Canadian veteran reunites with soldier who helped save him in Afghanistan
For nearly 10 years, Sgt. James Hatfield wondered what happened to a soldier he helped in Afghanistan.
The soldier had set off an improvised explosive device in a compound south of Kandahar and was seriously injured. Hatfield was nearby and heard the explosion. His section secured the area while the soldier was picked up by medics in a Black Hawk helicopter.
“Looking at him, his leg was gone,” said Hatfield. “There was barely an ankle.”
Hatfield didn’t know the soldier’s name until recently. He was watching a video about veterans and post-traumatic stress and thought he might have recognized one of the men interviewed.
Global News recently brought the two men together for the first time in a decade. Hatfield recognized Etienne Aubé immediately.
Over lunch, the two reflected on what Aubé jokingly calls “a tough day at work.” On July 16, 2009, he lost his right leg and two fingers and came close to bleeding to death.
“I was about 220 pounds,” said Aubé. “Nine days later, I weighed 152.”
Aubé entered the compound at about 5:45 a.m. Immediately upon entering a small house, he knew there was danger. His bomb-sniffing dog kept sitting, indicating there were explosives. Aubé told the other soldiers he was with to leave.
Aubé says he remembers everything about the moment he stepped on a pressure plate and set off a bomb underneath his feet.
“I remember going up, hitting the ceiling with my head,” he said. “I fell on the ground, into the crater. I couldn’t breathe. I tried to get the sand out of my mouth. I could taste blood. And then the pain began.”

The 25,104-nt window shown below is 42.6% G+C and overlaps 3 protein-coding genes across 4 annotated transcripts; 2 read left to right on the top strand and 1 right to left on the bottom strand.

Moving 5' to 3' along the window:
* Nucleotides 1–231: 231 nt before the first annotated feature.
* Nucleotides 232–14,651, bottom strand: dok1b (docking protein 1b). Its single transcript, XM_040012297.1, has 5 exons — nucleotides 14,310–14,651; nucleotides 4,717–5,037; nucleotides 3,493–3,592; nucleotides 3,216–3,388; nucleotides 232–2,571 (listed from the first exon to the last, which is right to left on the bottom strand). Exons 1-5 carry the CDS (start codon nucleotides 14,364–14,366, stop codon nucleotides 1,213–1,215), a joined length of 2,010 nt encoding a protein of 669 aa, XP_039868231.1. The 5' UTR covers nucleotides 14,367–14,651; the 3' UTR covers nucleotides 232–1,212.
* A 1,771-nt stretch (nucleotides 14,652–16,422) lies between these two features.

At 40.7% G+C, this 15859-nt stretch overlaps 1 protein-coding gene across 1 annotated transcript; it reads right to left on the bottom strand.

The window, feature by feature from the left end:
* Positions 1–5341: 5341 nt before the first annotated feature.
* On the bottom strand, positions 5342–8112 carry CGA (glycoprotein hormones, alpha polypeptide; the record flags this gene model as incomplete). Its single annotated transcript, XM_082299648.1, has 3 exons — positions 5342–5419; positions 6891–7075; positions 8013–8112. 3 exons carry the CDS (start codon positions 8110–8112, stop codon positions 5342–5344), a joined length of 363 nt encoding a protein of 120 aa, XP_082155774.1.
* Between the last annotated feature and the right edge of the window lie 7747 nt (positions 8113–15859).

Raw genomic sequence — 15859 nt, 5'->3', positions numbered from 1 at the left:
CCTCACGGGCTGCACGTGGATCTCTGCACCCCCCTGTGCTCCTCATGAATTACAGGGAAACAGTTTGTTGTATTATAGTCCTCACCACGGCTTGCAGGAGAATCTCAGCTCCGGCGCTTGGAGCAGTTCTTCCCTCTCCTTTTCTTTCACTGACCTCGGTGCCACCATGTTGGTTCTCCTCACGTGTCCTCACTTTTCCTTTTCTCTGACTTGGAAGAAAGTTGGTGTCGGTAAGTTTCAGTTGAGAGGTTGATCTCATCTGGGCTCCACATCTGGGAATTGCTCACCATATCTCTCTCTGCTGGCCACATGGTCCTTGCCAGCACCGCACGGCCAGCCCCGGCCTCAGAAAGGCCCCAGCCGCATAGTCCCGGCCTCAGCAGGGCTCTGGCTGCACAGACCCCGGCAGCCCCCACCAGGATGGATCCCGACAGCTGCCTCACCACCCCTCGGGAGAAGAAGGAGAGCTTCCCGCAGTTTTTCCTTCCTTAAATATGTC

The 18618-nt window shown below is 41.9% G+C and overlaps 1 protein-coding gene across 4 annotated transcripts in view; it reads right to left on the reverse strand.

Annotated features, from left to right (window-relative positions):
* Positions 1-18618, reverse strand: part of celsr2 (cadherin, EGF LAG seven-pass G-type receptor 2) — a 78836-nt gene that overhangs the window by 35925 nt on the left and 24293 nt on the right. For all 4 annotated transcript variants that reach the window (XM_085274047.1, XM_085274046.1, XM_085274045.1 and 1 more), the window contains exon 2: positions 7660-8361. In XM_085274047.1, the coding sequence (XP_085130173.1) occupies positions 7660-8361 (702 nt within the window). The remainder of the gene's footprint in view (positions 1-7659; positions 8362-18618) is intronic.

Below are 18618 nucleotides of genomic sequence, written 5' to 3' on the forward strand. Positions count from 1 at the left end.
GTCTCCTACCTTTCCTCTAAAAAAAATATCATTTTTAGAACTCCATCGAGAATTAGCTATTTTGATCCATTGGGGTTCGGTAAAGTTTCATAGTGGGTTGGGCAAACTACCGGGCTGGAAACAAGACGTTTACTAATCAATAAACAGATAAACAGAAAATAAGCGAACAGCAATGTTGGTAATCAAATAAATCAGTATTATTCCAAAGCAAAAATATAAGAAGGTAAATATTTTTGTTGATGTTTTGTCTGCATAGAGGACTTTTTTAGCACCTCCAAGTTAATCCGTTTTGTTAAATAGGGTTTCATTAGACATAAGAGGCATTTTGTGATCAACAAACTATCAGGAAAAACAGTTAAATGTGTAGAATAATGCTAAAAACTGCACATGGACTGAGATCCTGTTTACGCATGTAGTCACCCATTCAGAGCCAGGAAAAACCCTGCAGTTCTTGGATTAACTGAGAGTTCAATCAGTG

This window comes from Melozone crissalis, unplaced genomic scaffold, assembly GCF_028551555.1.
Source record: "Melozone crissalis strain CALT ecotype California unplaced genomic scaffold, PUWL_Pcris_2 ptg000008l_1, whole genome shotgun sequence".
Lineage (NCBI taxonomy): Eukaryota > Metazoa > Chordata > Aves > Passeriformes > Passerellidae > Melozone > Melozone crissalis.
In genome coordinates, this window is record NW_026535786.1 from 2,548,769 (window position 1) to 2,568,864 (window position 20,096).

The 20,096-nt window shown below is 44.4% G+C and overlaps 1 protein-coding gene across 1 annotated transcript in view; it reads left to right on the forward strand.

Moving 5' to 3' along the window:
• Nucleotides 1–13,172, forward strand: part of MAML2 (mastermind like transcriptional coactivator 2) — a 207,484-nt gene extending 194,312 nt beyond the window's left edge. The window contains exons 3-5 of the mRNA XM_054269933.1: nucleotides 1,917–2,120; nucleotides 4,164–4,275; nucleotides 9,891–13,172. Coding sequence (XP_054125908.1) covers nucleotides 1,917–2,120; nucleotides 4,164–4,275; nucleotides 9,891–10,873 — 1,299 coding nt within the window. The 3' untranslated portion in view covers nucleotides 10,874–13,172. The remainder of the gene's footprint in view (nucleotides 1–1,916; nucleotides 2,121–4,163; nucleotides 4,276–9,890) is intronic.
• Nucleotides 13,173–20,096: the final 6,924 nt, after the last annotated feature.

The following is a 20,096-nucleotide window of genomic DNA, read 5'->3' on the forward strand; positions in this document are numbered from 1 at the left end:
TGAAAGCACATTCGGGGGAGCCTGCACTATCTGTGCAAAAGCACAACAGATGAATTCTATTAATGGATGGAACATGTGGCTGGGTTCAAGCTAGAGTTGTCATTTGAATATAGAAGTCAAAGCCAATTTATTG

In those first moments, Aubé thought he’d been cut in two. It felt as though his lower body was on fire. Part of his leg was blown off, and blood was spraying out of his femoral artery. He could hear it hitting the wall.
“I knew I was dying. I couldn’t believe my life was going to end like this — at 28, far from those I love,” he said.
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Instead, Aubé’s team acted quickly. He was pulled out of the building, treated and airlifted to safety.
Hatfield’s section was travelling parallel to Aubé’s when he heard the bomb go off.
“When you got to us, I helped the medic, Petit, ” Hatfield told Aubé. “Then I went back to securing the area while the helicopter came in.”
That day was already difficult before Aubé’s incident. Just hours earlier, another Canadian soldier had been killed, 26-year-old Pte. Sébastien Courcy.
Hatfield says he went to Afghanistan with his eyes wide open. He expected to see some things that would be difficult to take. Reuniting with Aubé, he says, helps with coping.
“To know that you’re better, in the end, is comforting,” he told Aubé. “It’s good to know the person we were helping is alive and well.”
In fact, Aubé says he’s doing better than ever. The first years were difficult. He had to learn to walk again, dealt with post-traumatic stress and struggled with an addiction to painkillers.
Today, he insists he wouldn’t change a thing. He feels happier and healthier than before he lost his leg.
Both of the men consider themselves lucky. Aubé calls himself “a lucky b*****d” for surviving a direct hit from an improvised explosive device, but he says all of Canada’s soldiers who spent time “outside the wires” in Afghanistan likely came close to being killed, even if they don’t know it.
“You’re lucky because you (Hatfield) probably walked by a bomb or rolled over a bomb,” Aubé said. “A lot of it out there is luck.”
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